Every time Kathy Mattea goes on stage to sing or speak about the impact of coal in America, she thinks about her journey from a self-described “chick country singer” to an environmental activist.
Mattea rose to fame in the 1980s with country hits such as “18 Wheels and a Dozen Roses” and “Goin’ Gone.” Since then, she’s moved through bluegrass and Celtic genres to land back at her country roots with a bit of activism thrown in.
Her 2008 album “Coal” was her first foray into using her songs to highlight the heritage of her native West Virginia. The album’s impetus was the Sago mine accident that killed 12 West Virginia coal miners in 2006. She continues to sing about coal country on her latest release, “Calling Me Home.”
In a recent interview, Mattea said her Feb. 1 performance at Eisenhower Auditorium would include a mix of new and old material.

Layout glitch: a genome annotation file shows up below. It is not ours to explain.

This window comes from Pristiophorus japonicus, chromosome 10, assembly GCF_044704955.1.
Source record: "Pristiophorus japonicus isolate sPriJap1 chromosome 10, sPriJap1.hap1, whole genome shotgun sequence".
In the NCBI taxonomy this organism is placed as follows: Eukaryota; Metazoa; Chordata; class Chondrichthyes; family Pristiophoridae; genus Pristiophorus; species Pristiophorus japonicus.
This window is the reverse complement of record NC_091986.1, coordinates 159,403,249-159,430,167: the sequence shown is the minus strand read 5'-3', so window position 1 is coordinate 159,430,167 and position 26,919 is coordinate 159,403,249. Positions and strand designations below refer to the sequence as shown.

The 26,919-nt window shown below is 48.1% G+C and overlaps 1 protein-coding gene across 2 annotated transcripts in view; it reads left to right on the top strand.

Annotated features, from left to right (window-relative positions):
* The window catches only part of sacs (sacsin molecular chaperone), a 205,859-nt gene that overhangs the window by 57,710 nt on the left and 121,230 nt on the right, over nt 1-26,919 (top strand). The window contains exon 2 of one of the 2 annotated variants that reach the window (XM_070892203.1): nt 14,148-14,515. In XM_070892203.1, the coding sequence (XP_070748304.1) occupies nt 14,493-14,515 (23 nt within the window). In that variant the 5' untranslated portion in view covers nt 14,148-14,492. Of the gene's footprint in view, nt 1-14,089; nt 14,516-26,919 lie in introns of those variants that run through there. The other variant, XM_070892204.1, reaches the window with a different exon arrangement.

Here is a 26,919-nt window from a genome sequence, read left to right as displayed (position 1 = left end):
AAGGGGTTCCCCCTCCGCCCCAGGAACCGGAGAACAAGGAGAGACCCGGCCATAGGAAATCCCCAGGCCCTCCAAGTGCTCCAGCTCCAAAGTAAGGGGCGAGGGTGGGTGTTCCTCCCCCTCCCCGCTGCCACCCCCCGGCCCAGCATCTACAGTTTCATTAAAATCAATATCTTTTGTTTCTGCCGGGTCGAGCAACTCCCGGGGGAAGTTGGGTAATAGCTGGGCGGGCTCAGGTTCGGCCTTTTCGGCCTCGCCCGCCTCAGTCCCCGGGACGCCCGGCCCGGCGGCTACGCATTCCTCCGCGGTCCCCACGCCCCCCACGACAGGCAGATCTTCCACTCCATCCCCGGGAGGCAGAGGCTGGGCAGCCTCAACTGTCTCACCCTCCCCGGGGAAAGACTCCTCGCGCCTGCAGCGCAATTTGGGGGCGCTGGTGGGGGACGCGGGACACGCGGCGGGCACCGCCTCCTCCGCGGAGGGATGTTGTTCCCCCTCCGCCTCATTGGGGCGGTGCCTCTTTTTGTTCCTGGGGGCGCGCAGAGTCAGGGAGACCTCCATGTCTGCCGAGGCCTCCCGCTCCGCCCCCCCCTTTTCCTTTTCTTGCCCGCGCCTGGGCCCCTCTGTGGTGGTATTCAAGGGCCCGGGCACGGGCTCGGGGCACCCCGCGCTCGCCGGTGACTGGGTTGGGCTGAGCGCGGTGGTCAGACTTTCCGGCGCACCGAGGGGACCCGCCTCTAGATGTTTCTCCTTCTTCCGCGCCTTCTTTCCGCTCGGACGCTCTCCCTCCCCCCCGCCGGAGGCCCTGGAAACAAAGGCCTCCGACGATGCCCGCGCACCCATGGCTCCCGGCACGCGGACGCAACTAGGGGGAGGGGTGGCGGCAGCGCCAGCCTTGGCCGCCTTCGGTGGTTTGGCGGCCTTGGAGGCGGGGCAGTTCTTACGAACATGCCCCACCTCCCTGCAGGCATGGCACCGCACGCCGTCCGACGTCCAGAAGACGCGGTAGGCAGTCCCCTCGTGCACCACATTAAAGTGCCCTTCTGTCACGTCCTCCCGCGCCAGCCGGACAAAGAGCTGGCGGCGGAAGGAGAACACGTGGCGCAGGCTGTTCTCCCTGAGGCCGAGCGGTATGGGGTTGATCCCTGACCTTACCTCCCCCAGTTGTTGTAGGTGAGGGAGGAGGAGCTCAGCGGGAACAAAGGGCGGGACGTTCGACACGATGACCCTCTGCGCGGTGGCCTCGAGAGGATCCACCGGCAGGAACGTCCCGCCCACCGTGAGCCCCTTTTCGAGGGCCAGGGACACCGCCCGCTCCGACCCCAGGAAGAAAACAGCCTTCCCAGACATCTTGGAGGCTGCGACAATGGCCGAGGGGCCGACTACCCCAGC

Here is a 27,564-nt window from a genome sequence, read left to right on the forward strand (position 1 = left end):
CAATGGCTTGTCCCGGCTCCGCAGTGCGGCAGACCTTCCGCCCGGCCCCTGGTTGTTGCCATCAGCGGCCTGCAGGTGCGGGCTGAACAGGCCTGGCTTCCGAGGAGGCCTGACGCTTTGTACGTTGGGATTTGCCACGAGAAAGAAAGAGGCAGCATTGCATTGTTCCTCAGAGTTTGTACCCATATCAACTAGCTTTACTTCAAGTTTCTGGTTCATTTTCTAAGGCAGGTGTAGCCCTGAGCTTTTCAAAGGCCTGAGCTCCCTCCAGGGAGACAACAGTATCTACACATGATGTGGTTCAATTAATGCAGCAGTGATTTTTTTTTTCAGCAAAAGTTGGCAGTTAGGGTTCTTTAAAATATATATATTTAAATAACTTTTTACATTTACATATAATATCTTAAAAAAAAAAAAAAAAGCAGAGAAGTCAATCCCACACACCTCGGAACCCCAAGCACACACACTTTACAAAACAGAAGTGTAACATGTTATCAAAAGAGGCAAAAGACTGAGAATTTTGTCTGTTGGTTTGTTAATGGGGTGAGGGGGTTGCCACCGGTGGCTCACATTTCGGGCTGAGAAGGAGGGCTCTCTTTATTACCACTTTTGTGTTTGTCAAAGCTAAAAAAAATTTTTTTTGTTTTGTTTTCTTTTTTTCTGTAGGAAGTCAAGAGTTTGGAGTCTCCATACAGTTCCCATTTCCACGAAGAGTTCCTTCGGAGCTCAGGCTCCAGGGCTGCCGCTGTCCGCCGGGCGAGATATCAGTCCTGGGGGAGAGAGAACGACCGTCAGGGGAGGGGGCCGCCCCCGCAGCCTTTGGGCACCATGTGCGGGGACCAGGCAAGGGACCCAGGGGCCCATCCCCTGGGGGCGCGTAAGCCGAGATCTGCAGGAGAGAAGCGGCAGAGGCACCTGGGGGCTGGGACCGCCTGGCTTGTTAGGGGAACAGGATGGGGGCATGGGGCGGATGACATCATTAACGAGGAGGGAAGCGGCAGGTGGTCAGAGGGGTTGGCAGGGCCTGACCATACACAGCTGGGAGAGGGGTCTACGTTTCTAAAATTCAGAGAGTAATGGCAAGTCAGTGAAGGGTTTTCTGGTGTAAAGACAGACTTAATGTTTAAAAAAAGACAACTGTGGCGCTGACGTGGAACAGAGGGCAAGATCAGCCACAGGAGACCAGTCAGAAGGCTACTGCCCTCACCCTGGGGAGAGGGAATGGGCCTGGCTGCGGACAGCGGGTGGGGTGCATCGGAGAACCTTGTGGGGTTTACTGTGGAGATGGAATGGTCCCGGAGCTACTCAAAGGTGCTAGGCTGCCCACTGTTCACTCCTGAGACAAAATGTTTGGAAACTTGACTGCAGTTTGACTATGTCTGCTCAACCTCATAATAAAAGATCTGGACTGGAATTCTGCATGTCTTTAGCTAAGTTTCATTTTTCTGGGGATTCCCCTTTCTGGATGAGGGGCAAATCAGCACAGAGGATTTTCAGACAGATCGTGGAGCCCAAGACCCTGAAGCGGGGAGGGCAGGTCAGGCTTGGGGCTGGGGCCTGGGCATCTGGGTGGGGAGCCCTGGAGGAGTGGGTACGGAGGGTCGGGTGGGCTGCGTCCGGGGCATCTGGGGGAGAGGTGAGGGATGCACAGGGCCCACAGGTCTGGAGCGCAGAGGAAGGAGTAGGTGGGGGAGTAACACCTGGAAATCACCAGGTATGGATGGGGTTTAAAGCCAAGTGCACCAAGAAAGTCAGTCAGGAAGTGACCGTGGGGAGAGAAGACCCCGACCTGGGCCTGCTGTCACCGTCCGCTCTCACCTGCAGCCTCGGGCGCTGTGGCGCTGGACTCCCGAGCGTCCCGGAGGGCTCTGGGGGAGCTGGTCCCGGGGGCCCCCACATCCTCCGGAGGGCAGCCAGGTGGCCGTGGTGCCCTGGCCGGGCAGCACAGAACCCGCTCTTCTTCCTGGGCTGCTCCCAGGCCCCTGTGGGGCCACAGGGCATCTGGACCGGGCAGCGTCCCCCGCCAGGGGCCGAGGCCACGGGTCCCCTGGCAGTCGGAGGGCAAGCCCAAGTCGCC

“If I do my job right, the show is a journey musically,” she said. “There’s a bit of an emotional arc to the evening, and I hope that folks have at least one good belly laugh and one tear in their eyes at different points during the show.”
Mattea also is scheduled to give the lecture “My Coal Journey” at the Penn State Forum luncheon series Jan. 31. The talk is a mixture of family stories and information she gathered from visiting mines throughout Appalachia.
Though she’s now known as a musician and an environmentalist, Mattea said she never thought her career would take that direction when she started singing.
“It developed in such an organic way; suddenly this thing came out,” she said. It’s very interesting to override the voices in my head that are like, ‘What do you think you’re doing? You’re just a chick singer.’ ”
Mattea hopes that her music and speaking engagements can help foster discussion around issues related to clean and renewable energy sources.
“The idea of how music can change the world, how music can help us to see things in a different way, how we can facilitate dialogue and civil discourse … I want to bring it forward because I think it’s really important,” she said. “It’s getting harder and harder to have civil discourse around these issues.”